By Dr. Sonia Coman
Shōwa period (1926-1989)
The years leading to Japan’s involvement in World War II saw the rise of militarism, ultra-nationalism, and increasing imperialistic ambitions, fueled in part by Japan’s emulation of western colonialism. In the 1920s and 30s, Japanese poets, photographers, and painters who had studied abroad developed, in Japan, styles aligned with contemporaneous global art movements, combining elements of surrealism, absurdist Dada, and futurism. For example, the paintings of Fukuzawa Ichirō combined surrealist imagery with political commentary; Hirai Terushichi made use of color painting and photomontage to create photographic prints that blurred the boundary between reality and imagination.
Hirai Teruschichi, Fantasies of the Moon, 1938, gelatin silver print, painted collage (© Tokyo Metropolitan Foundation for History and Culture, image: Tokyo Digital Museum)
Such artists were silenced in 1941 by the Japanese “thought police” that aimed to control any and all ideologies that seemed to pose a threat to the ideals and agenda of the Nazi-allied Empire of Japan. War-time painting depicting military men and battles came to be heavily criticized after the war for their political charge, but recent scholarship by Ikeda Asato suggests that seemingly apolitical paintings of the pre-war period, which romanticized subjects of “authentic” Japanese culture such as Mount Fuji or bijin (“beautiful women”), can also be understood as having supported the militaristic state ideology of the time.
Leonard Tsuguharu Foujita, Battle on the Bank of the Halha, 1941, oil on canvas (National Museum of Modern Art, Tokyo)
Postwar Japan was a period of unprecedented change. From the end of the war in 1945 to 1952, Japan was occupied by the victorious Allied forces, led by American General Douglas MacArthur. From 1952 to the death of the Shōwa emperor (Hirohito) in 1989, Japan witnessed a successful U.S.-influenced economic redevelopment. In the cultural sphere, as early as 1954, the newly established Gutai art association promoted “concrete” or “embodied” artistic expressions, pushing abstraction to its limits and foreshadowing the performance and conceptual art of the 1960s and 70s.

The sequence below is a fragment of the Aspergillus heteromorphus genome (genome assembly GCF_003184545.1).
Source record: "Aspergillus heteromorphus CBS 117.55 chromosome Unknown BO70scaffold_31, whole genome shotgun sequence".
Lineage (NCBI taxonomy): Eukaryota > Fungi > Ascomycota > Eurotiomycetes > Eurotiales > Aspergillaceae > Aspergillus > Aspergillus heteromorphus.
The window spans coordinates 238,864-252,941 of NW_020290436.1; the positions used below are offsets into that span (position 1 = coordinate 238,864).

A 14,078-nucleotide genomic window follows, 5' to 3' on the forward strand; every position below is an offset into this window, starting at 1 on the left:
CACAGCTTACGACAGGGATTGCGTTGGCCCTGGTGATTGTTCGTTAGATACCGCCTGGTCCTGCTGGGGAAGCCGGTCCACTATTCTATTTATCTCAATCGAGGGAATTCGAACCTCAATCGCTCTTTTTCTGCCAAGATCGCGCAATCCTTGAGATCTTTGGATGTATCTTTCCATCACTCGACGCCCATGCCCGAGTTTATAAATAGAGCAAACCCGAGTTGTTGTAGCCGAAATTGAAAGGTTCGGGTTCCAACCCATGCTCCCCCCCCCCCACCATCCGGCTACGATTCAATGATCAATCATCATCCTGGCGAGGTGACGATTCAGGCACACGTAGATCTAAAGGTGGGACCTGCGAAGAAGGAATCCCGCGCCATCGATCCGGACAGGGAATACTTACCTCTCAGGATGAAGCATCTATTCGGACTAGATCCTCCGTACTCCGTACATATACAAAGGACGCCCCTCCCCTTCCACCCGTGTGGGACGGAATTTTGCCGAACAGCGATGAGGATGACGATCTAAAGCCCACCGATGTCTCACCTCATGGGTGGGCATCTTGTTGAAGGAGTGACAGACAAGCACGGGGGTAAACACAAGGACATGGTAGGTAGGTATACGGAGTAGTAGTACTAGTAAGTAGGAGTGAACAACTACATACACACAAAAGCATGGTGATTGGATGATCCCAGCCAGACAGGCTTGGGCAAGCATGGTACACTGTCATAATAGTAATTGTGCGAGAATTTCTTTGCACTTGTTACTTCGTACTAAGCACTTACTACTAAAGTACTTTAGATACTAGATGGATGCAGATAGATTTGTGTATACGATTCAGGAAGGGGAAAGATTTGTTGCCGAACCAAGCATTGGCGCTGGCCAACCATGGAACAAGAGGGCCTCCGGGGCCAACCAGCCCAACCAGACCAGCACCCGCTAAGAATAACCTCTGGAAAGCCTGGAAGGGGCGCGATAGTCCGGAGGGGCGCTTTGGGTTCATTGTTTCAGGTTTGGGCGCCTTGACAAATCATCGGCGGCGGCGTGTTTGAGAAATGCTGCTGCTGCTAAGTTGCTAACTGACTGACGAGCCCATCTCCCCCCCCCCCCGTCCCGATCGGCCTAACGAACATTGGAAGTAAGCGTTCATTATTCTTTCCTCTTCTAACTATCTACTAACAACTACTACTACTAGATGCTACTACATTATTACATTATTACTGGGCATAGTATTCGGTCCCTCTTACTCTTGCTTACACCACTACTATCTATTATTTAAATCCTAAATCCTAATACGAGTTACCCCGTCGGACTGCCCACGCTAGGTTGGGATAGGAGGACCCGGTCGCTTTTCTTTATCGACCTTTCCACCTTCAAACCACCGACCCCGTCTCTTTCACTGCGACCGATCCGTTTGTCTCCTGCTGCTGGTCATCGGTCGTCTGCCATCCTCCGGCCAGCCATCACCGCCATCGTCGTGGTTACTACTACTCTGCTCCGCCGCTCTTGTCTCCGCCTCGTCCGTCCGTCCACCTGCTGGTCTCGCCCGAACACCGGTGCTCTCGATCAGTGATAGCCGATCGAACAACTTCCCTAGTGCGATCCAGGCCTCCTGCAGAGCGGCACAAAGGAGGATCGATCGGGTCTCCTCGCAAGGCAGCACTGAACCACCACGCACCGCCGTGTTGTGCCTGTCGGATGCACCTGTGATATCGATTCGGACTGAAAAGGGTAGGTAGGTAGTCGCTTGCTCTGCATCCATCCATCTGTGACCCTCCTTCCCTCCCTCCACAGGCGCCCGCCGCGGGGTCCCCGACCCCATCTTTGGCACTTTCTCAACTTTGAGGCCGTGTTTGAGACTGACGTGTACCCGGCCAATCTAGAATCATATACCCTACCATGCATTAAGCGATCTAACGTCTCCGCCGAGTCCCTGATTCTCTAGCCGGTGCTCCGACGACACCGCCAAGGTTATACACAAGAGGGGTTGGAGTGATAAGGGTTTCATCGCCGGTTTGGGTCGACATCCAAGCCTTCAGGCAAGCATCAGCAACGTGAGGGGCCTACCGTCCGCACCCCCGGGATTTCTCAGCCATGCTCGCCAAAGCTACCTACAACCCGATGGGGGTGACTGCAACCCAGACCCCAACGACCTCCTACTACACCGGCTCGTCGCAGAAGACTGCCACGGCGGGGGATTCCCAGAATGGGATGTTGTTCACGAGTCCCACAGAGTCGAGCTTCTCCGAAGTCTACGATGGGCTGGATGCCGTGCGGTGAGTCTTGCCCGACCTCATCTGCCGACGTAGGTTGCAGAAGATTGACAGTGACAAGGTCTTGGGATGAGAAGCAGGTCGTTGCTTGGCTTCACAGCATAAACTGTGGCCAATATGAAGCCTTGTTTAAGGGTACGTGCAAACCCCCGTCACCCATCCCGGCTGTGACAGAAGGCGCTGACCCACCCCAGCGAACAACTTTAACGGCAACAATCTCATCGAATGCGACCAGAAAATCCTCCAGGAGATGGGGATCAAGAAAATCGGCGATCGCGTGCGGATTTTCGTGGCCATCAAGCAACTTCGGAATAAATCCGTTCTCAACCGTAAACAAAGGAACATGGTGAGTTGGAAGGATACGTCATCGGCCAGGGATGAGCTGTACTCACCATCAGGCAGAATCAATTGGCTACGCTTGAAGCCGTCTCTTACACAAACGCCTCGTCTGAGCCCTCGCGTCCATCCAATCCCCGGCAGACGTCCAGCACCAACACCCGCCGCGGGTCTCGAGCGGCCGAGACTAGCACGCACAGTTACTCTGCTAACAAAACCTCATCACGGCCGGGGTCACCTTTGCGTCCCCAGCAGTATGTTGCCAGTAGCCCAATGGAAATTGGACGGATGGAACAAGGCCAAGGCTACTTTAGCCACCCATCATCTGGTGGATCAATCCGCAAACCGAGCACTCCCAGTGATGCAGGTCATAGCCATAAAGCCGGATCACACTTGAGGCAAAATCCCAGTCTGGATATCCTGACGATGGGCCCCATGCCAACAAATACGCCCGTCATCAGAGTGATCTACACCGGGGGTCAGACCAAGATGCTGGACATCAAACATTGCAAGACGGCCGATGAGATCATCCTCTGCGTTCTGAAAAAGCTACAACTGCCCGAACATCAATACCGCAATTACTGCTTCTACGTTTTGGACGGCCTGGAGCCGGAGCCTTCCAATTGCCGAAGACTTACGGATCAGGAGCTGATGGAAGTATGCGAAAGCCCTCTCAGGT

In those later decades, the exploration of materiality continued to preoccupy artists of the so-called mono-ha (literally “school of things”), including the Korean Lee Ufan. Mono-ha artists created works that tested the tension between natural and manmade materials and between their chosen materials and the environment in which they were placed. Mono-ha artists may have been influenced by the sociopolitical climate of distrust, protest, and counterculture that dominated the 60s and 70s. Referring to one of his most influential works, Phase: Mother Earth, consisting of a deep and wide hole in the ground and an equally sized cylinder of the excavated earth, the Mono-ha artist Sekine Nobuo affirmed:
Sekine Nobuo, Phase: Mother Earth, 1968, earth and cement, 220 x 270 cm (equally sized hole and cylinder) (Kobe Suma Rikyū Park Contemporary Sculpture Exhibition, 1968, image: Murai Osamu, CC BY-SA 4.0)
“If you dig a hole in the earth and keep digging forever, (…) and if you go on to pull out all the earth, [the Earth] will be reversed into a negative version of itself.”
— Sekine Nobuo cited in Reconsidering Mono-ha, The National Museum of Art, Osaka, 2005, p. 74
The Great Kantō earthquake of 1923 and the ravages of war created successive scenes of destruction and contributed to a collective memory of ruins, used as evocative subject matter by Japanese painters and photographers to this day.
In the postwar period, reconstruction was not only political and economic, but also literal, in the urban and architectural sense. Modernism was adopted as the language of this reconstruction. The architect Tange Kenzo, who worked for Maekawa Kunio, one of Le Corbusier’s disciples, became one of the most consequential postwar modernists both as an architect and as an urban planner.
Tange’s unrealized “Plan for Tokyo 1960” heavily influenced the
Kurokawa Kisho, the Nakagin Capsule Tower, Tokyo, completed 1972, detail of exterior view of prefabricated units (image: City Lab)
, which Tange himself supported. Emblematic of Metabolism is the Nakagin Capsule Tower in Shinbashi, Tokyo, whose capsule-like rooms are prefabricated units meant to be replaced once they wore out. The “capsules” were designed as integral to a megastructure of both permanent and impermanent parts, built in the spirit of organic growth.
For information on other periods in the arts of Japan, see the longer introductory essays here:
JAANUS, an online dictionary of terms of Japanese arts and architecture
e-Museum, database of artifacts designated in Japan as national treasures and important cultural properties
On Japan in the Metropolitan Museum of Art’s Heilbrunn Timeline of Art History
Richard Bowring, Peter Kornicki, The Cambridge Encyclopedia of Japan (New York: Cambridge University Press, 1993)
Dr. Sonia Coman